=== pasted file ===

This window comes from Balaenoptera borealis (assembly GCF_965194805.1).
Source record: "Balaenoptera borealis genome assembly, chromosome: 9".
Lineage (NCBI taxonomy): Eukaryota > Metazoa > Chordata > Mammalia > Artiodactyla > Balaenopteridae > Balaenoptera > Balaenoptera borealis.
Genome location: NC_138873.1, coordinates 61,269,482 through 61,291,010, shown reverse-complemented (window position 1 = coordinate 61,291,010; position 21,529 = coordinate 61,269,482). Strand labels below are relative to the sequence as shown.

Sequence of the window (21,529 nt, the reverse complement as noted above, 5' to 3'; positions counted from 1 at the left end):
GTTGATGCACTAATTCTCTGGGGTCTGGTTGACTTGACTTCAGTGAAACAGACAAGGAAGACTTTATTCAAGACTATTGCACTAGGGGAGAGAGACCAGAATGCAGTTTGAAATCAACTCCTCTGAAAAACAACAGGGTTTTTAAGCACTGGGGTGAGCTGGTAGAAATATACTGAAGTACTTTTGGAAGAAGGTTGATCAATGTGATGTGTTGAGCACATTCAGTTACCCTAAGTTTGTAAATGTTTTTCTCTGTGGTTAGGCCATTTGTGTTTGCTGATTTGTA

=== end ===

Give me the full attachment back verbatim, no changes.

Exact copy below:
This window comes from Balaenoptera borealis (assembly GCF_965194805.1).
Source record: "Balaenoptera borealis genome assembly, chromosome: 9".
Lineage (NCBI taxonomy): Eukaryota > Metazoa > Chordata > Mammalia > Artiodactyla > Balaenopteridae > Balaenoptera > Balaenoptera borealis.
Genome location: NC_138873.1, coordinates 61,269,482 through 61,291,010, shown reverse-complemented (window position 1 = coordinate 61,291,010; position 21,529 = coordinate 61,269,482). Strand labels below are relative to the sequence as shown.

Sequence of the window (21,529 nt, the reverse complement as noted above, 5' to 3'; positions counted from 1 at the left end):
GTTGATGCACTAATTCTCTGGGGTCTGGTTGACTTGACTTCAGTGAAACAGACAAGGAAGACTTTATTCAAGACTATTGCACTAGGGGAGAGAGACCAGAATGCAGTTTGAAATCAACTCCTCTGAAAAACAACAGGGTTTTTAAGCACTGGGGTGAGCTGGTAGAAATATACTGAAGTACTTTTGGAAGAAGGTTGATCAATGTGATGTGTTGAGCACATTCAGTTACCCTAAGTTTGTAAATGTTTTTCTCTGTGGTTAGGCCATTTGTGTTTGCTGATTTGTA